• Research projects: If faculty within your department have assignments that involve research with human participants as part of their course work, it is your responsibility to ensure ethical considerations have been addressed, according to Camosun’s Ethical Conduct for Research Involving Human Subjects Policy. Make sure your instructors inform you of their plans for student research projects, so that you can ensure students are being taught how to engage in ethical research that minimizes risk of harm (physical or psychological). You can help promote measures such as: Informed consent (clear expectations, avoid deceptive practices, voluntary participation); anonymity/confidentiality (remove any identifying information, know limits of confidentiality such as child abuse disclosure, and keep research notes in secure place); the right to withdraw from participation; and protection for vulnerable groups. Contact the Research Ethics Board for more information, and check out the REB guide.
  • Respect in the Workplace for Workplace Leaders: All chairs are required to take the Respect in the Workplace for Workplace Leaders blended delivery course which is offered twice a year. This course was developed in response to WorkSafe BC legislation regarding bullying and harassment in the workplace. It focuses on self-reflection and effective leadership practices, including strategies for addressing conflict and promoting a respectful workplace. This course is in addition to the RWP course and the Standards of Conduct course which all employees are required to take.

  • Scheduled Development coordination: It is the responsibility of the dean to approve scheduled development intents, proposals and reports for all faculty. However, chairs play an important role in reviewing these submissions before the dean gives final approval. Chairs ensure that faculty are taking their SD time in a way that works with department needs. Chairs may also play a role in encouraging/suggesting ideas for potential SD projects, collaboration on projects, and sharing the learning from projects back out to the department/school.  The SD year runs from May 1 to April 30 (with intents/proposals due to the chair by February 1st each year). Guidelines can be found in your collective agreement, and through the SD info page.
  • Strategic planning: From time to time you may initiate a strategic planning process for your department, or be involved with school-wide/college-wide strategic planning. This is an opportunity for you to reflect as a department on short-term and long term goals, and specify actions to be taken.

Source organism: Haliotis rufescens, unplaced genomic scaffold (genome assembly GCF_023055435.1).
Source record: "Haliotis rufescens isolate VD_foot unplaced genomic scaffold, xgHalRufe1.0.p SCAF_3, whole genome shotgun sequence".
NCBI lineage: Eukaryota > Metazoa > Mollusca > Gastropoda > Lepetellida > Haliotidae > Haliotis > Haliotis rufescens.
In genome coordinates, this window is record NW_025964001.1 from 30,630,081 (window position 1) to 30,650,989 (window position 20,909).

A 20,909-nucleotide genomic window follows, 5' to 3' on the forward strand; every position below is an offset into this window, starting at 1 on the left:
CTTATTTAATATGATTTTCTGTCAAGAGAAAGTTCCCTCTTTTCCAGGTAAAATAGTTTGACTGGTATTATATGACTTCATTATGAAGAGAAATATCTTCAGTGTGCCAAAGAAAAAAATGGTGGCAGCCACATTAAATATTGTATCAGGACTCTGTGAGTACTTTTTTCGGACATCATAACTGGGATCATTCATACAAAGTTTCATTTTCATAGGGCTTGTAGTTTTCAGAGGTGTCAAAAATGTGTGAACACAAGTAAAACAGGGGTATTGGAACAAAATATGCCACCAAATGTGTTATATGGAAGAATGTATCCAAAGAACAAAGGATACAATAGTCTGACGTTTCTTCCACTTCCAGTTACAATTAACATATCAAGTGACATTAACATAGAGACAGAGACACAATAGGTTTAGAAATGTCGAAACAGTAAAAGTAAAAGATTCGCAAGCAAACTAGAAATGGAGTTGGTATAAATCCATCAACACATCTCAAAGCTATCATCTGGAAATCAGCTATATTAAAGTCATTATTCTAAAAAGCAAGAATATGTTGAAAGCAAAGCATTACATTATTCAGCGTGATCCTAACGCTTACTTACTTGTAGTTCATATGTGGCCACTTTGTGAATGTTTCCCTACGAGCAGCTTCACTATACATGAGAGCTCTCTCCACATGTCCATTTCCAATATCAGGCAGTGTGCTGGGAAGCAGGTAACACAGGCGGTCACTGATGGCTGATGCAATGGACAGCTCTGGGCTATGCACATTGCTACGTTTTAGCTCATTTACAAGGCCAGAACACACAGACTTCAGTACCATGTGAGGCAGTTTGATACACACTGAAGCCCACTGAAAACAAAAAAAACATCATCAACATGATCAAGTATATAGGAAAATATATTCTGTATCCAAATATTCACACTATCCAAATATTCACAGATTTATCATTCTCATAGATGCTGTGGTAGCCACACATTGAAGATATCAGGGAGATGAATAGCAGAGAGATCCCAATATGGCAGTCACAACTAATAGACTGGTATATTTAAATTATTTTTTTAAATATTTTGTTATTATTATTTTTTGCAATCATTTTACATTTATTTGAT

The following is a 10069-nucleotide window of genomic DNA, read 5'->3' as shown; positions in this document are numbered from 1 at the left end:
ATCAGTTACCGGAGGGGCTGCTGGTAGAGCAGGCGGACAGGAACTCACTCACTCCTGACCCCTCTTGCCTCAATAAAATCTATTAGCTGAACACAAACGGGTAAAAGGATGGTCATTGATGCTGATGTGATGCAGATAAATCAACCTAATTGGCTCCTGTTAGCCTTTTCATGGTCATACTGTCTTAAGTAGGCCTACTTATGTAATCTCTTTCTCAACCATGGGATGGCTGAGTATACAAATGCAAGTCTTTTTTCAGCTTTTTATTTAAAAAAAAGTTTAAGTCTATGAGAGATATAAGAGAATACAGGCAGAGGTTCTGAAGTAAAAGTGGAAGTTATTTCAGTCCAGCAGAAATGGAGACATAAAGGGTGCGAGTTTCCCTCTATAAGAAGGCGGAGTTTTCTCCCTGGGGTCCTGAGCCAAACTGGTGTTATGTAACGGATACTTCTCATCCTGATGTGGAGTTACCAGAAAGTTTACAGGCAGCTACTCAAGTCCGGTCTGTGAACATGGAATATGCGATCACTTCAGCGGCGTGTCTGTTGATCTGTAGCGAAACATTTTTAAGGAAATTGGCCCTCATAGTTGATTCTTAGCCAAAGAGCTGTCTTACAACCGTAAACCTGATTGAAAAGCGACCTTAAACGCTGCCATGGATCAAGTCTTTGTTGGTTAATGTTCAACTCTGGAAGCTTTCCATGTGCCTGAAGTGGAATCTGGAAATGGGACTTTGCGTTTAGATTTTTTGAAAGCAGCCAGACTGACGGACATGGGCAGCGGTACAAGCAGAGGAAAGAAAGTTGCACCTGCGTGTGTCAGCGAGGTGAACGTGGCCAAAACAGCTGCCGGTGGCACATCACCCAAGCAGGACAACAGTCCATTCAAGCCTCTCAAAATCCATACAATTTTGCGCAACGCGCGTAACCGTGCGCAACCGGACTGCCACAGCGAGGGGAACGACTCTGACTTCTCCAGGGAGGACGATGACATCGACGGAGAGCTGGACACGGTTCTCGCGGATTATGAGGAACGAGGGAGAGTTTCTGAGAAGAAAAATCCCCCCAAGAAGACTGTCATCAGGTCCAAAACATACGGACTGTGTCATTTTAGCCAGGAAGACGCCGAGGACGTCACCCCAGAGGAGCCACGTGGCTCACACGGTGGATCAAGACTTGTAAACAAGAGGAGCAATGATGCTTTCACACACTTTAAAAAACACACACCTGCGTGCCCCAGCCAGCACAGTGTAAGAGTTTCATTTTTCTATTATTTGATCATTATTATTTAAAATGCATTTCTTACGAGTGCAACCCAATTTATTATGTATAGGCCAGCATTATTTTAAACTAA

• Student issues: Chairs play a big role in assisting faculty with student support and risk management. Be proactive wherever possible, and encourage faculty to consult with you early when they have a student concern. (For more info check out: Effective Relationships section; and relevant policies section.)
  • Text ordering: Chairs and/or program leaders are typically responsible for organizing textbook orders or adoptions for their department, especially for courses that will be taught by term faculty who haven’t been hired yet. Individual faculty may also take on the job of ensuring required readings are available, including reserves in the library, ordering course packs, or utilizing open resources. Make sure that you are following Copyright Guidelines, and pay attention to the deadlines for textbook adoptions.
  • Vacation planning: The annual vacation year for faculty runs from September 1 to August 31. According to the CCFA collective agreement (8.01), faculty members work together with their chair and dean to schedule vacation time (normally taken in one block), ensuring that both the needs of the college and the interests of the faculty member are taken into consideration. The BCGEU collective agreement has a similar stipulation (8.4).
  • Welcome back and student orientations: September tends to be the biggest start up time across the college, with CamFest happening for students and other welcome back events. You may also have programs starting at other times throughout the year. Chairs often help to organize and/or attend student orientations to introduce themselves and welcome the students at the beginning of the school year or program, and help out with school or college events as well.
  • Workload and scheduling: Camosun uses a software program to assist with the complex process of scheduling classes all across the college each term. Chairs play a big role in entering data into the DCU (Data Collection Utility), including all of the “constraints” for classrooms, and faculty availability.  The process for mapping out the upcoming schedules begins well in advance of the start of the semester, and requires extensive attention to planning details. Training, information, and resources are available through the Office of the Registrar and on the Scheduling SharePoint site. Scheduling of classes overlaps with workload assignment for faculty. Chairs work together with faculty and deans to determine annual workloads, taking into consideration things like class size, marking load, office hours, committee involvement, technology, etc. Chairs need to be familiar with what the collective agreement has to say about workload for faculty, including the principles guiding workload assignment (normal contact hours, average work week, restrictions on the time lapse between work days, etc.).